In addition, vendors report increased use of the H.239 standard from the International Telecommunication Union. The standard lets data and video pass over the same stream, so videoconference participants can simultaneously view electronic whiteboards, spreadsheets and PowerPoint presentations.
Meanwhile, Session Initiation Protocol continues to emerge as what Weinstein calls a lightweight alternative to the older, handshake-heavy H.323 standard for videoconferencing over IP.

Joel Brunson, president of Tandberg Federal, said SIP 'is not complete yet. It's in flux right now.' Most conference-room hardware supports both standards, and Brunson termed the current situation a Beta vs. VHS-like competition.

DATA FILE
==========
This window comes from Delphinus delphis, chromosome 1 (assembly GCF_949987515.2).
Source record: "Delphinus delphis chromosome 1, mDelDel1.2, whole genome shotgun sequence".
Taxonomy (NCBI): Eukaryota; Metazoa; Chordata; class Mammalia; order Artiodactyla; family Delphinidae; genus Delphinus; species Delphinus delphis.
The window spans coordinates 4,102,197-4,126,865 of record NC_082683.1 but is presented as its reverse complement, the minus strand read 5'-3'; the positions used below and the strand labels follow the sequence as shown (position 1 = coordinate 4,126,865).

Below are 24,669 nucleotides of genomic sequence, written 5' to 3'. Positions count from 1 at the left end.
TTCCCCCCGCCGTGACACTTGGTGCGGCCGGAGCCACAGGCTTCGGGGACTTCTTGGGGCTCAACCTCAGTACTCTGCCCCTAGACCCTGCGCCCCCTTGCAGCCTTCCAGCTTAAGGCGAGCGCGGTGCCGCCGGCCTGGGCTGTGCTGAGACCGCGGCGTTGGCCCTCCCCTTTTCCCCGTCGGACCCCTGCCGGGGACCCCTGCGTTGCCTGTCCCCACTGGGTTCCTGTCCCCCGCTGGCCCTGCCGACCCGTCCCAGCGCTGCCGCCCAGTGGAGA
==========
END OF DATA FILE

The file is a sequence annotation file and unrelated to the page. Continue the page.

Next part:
Though the standards front is relatively quiet, usability and security recently took a large step forward when several vendors standardized how their products traverse network address translation and firewalls.

In the past, videoconferencing links often failed as networks rejected data entering from outside. A new NAT/firewall standard, H.460, minimizes the need to have a traversal device at every network.

'It's going to help companies get through not only their own firewall but the firewall of the people they're trying to call,' Weinstein said.

Laura Shay, Polycom's senior product marketing manager, said, 'Now the individual user who before couldn't participate in the videoconference because they didn't have a NAT/firewall solution can participate from their home, for example.' She added that most of Polycom's products support H.460. LifeSize and Tandberg officials make similar claims.

Buying advice